Slowing the speed of light with a Bose-Einstein condensate vs. relativity

I recently watched an interesting documentary from NOVA called Absolute Zero. They dedicated a large portion of the show to talking about the B-E condensates and their discovery, then went on to showcase a female scientist (whose name I forget) who was doing experiments that involved shooting laser beams through a condensate.

Remarkably, they claimed that when the laser hit the condensate, its speed slowed from the speed of light down to “about the speed of a bicycle”. They had a cool CGI graphic to illustrate this phenomenon.

This seems like it would contradict the theory of relativity to me, which I understand to state that the speed of light is constant and independent of the observer. What am I missing?

As far as I know, but I’m not absolutely certain, relativity only depends on the speed of light in a vacuum. In any case, lots of materials slow down the speed of light traveling through them.

Ah, right. That’s what I missed.

Yep. Almost any medium will slow down light- slowing down light is what creates that bent-straw effect in a water glass.

I’ve heard it explained, and I’m not sure if it’s correct, that light actually always travels at the same speed, regardless of medium. But the medium could cause the light to bounce around on a very small level which results in light taking effectively a longer path than a straight line through the medium, and hence, its speed from point to point is lower than it is with a vacuum, even though it’s travelling at the same speed. Is that correct?

Following on from Lene Hau’s initial experiments, she and others have managed to completely halt light entirely (Liu et al. 2001) (.pdf). Special Relativity only places an upper bound on the speed of light, not a lower one.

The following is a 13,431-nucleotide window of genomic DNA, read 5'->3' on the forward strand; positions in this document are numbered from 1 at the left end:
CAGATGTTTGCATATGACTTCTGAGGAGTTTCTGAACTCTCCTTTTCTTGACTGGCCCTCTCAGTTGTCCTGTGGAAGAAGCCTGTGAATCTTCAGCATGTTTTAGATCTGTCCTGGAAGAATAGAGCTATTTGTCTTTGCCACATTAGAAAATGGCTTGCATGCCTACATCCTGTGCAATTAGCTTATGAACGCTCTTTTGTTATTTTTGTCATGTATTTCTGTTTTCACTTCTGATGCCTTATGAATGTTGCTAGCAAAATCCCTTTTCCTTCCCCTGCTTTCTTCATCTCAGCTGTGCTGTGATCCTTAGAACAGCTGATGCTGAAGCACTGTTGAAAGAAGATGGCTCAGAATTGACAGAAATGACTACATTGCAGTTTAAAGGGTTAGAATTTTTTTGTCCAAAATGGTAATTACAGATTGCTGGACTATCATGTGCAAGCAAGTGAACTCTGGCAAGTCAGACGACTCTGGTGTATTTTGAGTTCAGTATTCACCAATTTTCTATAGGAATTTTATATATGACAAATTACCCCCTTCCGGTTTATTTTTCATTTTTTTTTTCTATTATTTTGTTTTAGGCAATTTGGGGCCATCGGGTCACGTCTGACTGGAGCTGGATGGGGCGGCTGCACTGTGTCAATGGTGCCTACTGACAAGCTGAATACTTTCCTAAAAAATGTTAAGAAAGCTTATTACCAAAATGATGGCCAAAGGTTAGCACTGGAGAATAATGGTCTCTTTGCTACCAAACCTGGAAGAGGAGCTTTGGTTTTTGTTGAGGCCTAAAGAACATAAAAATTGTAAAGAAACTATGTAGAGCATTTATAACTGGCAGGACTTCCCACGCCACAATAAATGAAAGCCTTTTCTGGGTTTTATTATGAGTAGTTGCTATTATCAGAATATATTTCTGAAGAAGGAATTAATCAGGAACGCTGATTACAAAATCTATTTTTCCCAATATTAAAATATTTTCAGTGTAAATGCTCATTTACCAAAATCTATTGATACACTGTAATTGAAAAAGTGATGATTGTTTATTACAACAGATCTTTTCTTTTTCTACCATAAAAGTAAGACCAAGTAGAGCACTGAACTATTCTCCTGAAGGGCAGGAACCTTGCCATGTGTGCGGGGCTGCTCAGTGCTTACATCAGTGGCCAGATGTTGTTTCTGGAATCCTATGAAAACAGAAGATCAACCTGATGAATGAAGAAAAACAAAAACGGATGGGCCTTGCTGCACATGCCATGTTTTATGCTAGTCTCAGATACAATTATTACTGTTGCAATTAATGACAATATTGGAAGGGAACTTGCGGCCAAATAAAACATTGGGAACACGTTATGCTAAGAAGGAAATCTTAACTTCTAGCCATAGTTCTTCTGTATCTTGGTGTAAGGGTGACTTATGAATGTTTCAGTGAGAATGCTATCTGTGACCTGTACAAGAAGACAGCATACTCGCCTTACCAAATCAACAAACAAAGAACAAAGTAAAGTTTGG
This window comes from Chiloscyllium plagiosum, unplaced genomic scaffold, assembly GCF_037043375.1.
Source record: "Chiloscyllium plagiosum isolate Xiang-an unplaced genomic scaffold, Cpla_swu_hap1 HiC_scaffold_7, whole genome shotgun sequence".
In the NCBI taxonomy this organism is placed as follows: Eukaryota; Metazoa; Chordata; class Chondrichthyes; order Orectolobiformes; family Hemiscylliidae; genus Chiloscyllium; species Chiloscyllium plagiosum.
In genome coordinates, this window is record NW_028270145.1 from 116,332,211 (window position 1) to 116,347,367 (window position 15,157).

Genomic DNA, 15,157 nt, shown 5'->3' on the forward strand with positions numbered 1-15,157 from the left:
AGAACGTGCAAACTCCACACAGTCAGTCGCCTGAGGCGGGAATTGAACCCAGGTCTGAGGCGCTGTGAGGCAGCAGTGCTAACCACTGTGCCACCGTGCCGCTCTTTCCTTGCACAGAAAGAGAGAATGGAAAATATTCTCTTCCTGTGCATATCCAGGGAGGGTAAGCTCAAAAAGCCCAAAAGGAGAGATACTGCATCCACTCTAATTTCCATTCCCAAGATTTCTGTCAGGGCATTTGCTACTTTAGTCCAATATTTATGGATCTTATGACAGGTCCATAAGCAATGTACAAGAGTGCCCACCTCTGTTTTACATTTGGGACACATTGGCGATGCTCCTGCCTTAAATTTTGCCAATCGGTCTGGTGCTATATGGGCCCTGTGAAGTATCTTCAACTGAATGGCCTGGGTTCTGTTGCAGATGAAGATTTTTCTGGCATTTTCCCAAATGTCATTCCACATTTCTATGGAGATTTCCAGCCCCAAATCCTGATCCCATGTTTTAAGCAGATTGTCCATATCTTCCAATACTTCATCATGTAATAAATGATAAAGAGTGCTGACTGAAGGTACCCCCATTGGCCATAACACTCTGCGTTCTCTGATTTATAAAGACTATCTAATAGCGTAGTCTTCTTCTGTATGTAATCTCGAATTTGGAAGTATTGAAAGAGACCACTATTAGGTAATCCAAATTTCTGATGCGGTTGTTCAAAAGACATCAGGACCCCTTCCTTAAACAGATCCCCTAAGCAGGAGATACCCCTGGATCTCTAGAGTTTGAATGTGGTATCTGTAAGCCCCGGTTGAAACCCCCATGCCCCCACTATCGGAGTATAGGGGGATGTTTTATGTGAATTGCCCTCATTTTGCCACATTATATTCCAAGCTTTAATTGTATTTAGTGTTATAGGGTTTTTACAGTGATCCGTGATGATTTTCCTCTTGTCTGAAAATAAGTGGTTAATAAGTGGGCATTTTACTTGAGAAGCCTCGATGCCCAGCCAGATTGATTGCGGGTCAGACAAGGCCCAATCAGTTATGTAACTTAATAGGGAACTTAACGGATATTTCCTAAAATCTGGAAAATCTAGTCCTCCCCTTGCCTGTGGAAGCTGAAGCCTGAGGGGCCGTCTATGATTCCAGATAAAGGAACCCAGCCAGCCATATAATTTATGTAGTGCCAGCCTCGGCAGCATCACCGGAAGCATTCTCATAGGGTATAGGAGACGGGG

First off, special relativity deals with the constant c, which might be referred to as Einstein’s constant. One of the predictions of relativity is that all massless particles must travel at exactly c, and photons appear to be massless (or at least, very close to it). But if it turns out that photons do have some (extremely small) mass, then light travels at slower than c, but it’s still c that matters for relativity. It doesn’t have to be the speed of anything: The equations all work just as well if there aren’t any massless particles at all in the Universe.

Quoth SenorBeef:

Close. It’s not so much that the photons take a crooked path, as that they get momentarily absorbed and re-emitted by atoms. The re-emission is very quick, but not instantaneous. So it’s not like a winding road, but more like a straight road with traffic lights.

And appleciders is correct that all media will slow down light some. The Bose-Einstein condensates that slow it down to a few MPH are impressive, to be sure, but they’re qualitatively no different than any other material. Light only travels about 3/4 as fast as normal in water, and about 2/3 as fast as normal in glass (with some variation depending on the kind of glass).